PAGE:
15 Dec 2015

The Final Curtain of the Yung Kee Saga

On 11 November 2015, the Court of Final Appeal (CFA) allowed the appeal in Kam Leung Sui Kwan, Personal Representative of the Estate of Kam Kwan Sing, The Deceased v Kam Kwan Lai (FACV 4/2015), and ordered to wind up Yung Kee Holdings Limited (the Company), a company incorporated in the British Virgin Islands (BVI) and the ultimate holding company of the Yung Kee Restaurant.

During his lifetime, the late Mr Kam Kwan Sing (the older brother) accused Mr Kam Kwan Lai (the younger brother) of arrogating power to himself, which is contrary to the intention of their father, the late Kam Shui Fai (the founder of the Restaurant), to allow the brothers to co-manage the Restaurant. As such, in 2010 the older brother initiated proceedings in the Hong Kong court to wind up the Company. Both the Court of First Instance and Court of Appeal ruled that, since the Company is registered overseas, the Hong Kong court has no jurisdiction over the dispute. The older brother’s widow, Madam Kam Leung Siu Kwan, appealed to the CFA on his behalf.

Since the shareholders of the Company and its subsidiaries are based in, the businesses are located in, the income are generated in, and the events that led to the dispute occurred in Hong Kong, pursuant to section 327(c) of the Companies (Winding Up and Miscellaneous Provisions) Ordinance (Cap.32), the CFA took the view that the Company satisfies the requirement of a sufficient connection with Hong Kong, such that the Hong Kong court has jurisdiction to hear the petition. The CFA endorsed the trial judge’s view that there existed a mutual understanding that each brother was entitled to participate in the business and had to be properly consulted. The breach by the younger brother of such understanding, which is contrary to the founder’s intention, prevented the old brother from managing the business. As a result, the CFA concluded that it is just and equitable to wind up the Company.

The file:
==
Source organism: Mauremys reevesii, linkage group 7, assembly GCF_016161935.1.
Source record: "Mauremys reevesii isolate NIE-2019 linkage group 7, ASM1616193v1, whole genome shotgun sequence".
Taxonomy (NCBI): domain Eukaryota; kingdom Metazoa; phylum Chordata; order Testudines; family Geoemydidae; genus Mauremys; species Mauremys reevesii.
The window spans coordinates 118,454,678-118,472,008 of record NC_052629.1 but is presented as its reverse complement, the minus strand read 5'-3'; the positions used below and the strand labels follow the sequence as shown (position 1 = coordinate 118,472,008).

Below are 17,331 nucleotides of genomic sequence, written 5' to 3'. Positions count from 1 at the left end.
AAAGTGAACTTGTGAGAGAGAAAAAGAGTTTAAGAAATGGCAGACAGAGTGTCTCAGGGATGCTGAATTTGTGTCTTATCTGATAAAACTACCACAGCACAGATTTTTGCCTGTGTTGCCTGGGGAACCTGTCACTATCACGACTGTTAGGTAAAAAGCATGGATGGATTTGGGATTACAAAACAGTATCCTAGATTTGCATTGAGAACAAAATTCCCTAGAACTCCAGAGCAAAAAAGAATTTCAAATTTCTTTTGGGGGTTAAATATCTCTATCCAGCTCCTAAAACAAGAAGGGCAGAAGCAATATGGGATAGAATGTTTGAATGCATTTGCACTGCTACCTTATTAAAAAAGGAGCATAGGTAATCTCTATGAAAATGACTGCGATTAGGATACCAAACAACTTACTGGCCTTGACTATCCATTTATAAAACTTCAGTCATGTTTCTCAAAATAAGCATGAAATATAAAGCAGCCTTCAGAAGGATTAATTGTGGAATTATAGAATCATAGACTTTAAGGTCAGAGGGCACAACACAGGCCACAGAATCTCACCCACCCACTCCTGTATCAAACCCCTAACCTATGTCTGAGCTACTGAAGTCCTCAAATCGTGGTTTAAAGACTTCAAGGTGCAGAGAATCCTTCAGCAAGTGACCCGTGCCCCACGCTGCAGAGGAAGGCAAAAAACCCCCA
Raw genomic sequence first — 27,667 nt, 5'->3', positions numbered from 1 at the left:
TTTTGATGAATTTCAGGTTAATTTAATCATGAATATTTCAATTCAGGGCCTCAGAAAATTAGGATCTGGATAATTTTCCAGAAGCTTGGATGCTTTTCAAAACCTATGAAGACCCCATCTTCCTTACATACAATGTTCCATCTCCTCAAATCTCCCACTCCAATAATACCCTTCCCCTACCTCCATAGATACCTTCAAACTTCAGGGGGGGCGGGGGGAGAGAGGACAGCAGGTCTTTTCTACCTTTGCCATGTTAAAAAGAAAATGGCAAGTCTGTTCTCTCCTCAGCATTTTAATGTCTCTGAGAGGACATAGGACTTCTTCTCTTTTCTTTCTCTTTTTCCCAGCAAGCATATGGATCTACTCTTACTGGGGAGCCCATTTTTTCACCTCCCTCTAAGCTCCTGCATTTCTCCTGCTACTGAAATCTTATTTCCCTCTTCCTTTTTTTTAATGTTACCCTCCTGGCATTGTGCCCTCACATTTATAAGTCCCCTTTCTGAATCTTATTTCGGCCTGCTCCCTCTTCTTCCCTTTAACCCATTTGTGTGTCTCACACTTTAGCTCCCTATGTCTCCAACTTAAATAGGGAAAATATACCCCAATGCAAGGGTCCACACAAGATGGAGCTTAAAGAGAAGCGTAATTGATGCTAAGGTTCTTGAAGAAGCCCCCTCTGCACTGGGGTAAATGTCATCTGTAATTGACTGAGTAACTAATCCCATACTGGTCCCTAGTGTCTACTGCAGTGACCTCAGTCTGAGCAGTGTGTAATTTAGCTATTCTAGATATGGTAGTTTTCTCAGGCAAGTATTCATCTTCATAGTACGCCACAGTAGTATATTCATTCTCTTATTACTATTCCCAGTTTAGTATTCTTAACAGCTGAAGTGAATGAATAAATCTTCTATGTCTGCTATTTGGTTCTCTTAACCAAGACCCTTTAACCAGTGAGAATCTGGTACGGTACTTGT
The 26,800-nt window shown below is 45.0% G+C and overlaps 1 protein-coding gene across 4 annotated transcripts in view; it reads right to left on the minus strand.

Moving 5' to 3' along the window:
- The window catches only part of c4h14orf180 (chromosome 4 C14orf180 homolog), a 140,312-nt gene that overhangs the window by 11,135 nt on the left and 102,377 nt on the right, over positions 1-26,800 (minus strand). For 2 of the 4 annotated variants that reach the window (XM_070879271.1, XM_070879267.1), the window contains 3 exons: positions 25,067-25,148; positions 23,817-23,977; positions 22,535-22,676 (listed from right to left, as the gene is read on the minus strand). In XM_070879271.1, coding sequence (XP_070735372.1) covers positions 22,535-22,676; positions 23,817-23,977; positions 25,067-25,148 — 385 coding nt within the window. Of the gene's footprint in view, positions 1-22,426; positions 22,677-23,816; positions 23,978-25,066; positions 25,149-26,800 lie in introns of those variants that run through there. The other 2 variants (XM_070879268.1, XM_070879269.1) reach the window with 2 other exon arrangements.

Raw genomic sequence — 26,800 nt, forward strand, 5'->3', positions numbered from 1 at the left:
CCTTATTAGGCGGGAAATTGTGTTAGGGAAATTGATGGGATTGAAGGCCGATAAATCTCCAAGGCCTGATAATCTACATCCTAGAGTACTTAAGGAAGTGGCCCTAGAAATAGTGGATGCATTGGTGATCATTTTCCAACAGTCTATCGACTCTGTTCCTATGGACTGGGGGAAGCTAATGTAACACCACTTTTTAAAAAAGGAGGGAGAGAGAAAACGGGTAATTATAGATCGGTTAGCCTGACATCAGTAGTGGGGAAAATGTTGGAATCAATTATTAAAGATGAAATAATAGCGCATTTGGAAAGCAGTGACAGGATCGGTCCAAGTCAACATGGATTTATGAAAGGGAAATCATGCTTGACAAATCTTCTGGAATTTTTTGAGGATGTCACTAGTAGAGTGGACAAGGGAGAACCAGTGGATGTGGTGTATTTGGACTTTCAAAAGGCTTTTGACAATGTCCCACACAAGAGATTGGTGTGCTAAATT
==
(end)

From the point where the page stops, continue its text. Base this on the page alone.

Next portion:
Meanwhile, the CFA ordered that the winding up order be stayed for 28 days to allow the parties to agree the terms on which the older brother’s shares in the Company might be purchased in the event that agreement could be reached. On 9 December, the parties agreed to apply for a 7-day extension in order to reach a consensus on the purchase price. If no such agreement is concluded before the deadline, the Company will be wound up automatically.